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LAW: Winning the War on Crime – a New Report from the IRR

 





Recent Gauteng Business News

The IRR has released a report titled “Winning the War on Crime in South Africa: A new Approach Community Policing”. The report sought to explore the crime-prevention options open to a society in which the police had proved unable to offer adequate safety and security.

IRR analysts have shown that despite declining by approximately 50% since 1994 South Africa’s murder rate remains significantly higher than that of a series of most other societies. The rate remains almost seven times higher than that in the United States of America and ten times higher than that in India. The murder rate has also broken its long term pattern of decline and is again increasing. Numbers of residential robberies and business robberies have spiked since 2003. The number of residential robberies have increased with 130% between 2003 and 2016 whereas business robberies have increased with 258% during the same period.

Research shows that amidst such high crime levels confidence in the South African Police Service (SAPS) is very low. Just less than half of South Africans report seeing the police as corrupt while 59% have described the police as ‘lazy’. Approximately 80% of South Africans believe the police are unable to respond crimes on time. Amidst high crime rates, and low levels of popular confidence in the police, the IRR explored three alternative crime prevention strategies open to citizens:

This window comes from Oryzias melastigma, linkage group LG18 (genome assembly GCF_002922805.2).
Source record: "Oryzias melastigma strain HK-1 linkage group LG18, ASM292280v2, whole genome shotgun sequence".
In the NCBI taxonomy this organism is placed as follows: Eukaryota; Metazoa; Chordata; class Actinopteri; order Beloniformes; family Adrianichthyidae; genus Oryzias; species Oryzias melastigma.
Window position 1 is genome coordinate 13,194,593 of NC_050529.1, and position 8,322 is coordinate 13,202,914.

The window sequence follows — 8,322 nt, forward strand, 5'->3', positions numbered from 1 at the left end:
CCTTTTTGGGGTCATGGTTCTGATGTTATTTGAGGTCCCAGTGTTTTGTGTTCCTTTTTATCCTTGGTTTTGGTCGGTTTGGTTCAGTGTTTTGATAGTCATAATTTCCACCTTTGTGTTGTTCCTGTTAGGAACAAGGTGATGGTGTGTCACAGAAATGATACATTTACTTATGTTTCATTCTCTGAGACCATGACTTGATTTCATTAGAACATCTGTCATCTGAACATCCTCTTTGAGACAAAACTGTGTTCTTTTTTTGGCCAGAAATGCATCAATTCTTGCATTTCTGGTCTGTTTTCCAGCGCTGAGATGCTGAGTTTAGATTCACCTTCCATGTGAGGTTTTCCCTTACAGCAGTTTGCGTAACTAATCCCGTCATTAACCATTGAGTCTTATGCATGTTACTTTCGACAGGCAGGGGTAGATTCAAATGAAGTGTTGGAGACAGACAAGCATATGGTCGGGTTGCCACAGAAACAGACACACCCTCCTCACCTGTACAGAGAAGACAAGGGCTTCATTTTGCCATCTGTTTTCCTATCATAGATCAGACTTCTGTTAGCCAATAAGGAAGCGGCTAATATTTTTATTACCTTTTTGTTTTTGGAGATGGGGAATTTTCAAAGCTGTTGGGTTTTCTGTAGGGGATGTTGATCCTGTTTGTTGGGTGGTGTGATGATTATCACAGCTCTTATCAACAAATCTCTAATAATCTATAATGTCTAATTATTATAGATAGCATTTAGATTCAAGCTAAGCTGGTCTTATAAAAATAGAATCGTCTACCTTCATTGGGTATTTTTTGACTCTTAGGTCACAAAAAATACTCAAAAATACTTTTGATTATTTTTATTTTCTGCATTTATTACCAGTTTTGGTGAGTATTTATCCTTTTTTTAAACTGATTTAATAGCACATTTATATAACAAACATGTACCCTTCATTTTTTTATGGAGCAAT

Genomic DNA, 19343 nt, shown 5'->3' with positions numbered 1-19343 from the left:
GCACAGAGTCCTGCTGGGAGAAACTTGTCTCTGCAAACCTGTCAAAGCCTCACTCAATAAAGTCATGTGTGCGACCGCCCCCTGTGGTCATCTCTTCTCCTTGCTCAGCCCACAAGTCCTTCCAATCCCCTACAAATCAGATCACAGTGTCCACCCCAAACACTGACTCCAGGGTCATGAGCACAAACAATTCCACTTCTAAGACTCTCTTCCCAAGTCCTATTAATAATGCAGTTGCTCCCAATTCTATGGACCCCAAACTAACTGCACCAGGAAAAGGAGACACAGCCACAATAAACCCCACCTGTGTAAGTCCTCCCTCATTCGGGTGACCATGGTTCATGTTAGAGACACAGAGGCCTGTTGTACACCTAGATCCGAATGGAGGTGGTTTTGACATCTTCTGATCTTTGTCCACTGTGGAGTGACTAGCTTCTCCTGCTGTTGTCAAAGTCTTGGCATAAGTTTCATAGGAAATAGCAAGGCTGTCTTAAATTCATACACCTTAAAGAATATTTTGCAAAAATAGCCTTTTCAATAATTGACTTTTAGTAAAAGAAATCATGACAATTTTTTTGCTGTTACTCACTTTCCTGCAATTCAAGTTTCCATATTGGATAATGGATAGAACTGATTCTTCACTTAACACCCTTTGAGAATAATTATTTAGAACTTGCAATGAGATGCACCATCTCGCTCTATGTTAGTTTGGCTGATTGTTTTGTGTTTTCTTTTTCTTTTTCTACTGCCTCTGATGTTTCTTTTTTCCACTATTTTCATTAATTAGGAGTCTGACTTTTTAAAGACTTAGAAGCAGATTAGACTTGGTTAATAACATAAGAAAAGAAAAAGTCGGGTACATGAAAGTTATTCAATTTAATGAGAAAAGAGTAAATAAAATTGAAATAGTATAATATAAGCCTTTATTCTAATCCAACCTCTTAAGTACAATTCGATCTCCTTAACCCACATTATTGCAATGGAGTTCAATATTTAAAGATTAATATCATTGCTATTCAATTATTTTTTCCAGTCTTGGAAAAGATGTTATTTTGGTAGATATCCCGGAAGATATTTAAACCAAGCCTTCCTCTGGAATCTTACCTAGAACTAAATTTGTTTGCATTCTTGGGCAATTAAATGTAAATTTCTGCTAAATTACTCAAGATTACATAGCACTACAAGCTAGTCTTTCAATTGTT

 The first was private security services. These are very effective in some specialised areas but may create an artificial sense of security in others while being more expensive than the great majority of South Africans can easily afford.
 The second was vigilantism. The IRR report suggests that vigilante violence may be far more prevalent than previous research suggests. For obvious reasons such lawless responses to lawlessness could not be endorsed.
 The third was a new approach to community policing. This would see communities established organised crime prevention groups which would then work towards very close co-operation with private security providers and the police. The IRR was of the view that such initiatives where probably the best response open to communities wishing to take back their streets from criminals.
The IRR made a special point of welcoming the appointment of the new acting commissioner of the SAPS Lieutenant-General Khomotso Phahlane. IRR CEO, Dr Frans Cronje, said, “the early evidence is that General Phahlane has what it takes to start turning the SAPS around. But his task is an immense one and he will need a great degree of help and support in doing so”.

The IRR’s proposals has been presented to the police. They will also be made available to political and government leaders. The report is available here.

In the interests of community safety the civil rights groups Afriforum generously made available a grant to the IRR which was used to research the report.


 
 
 
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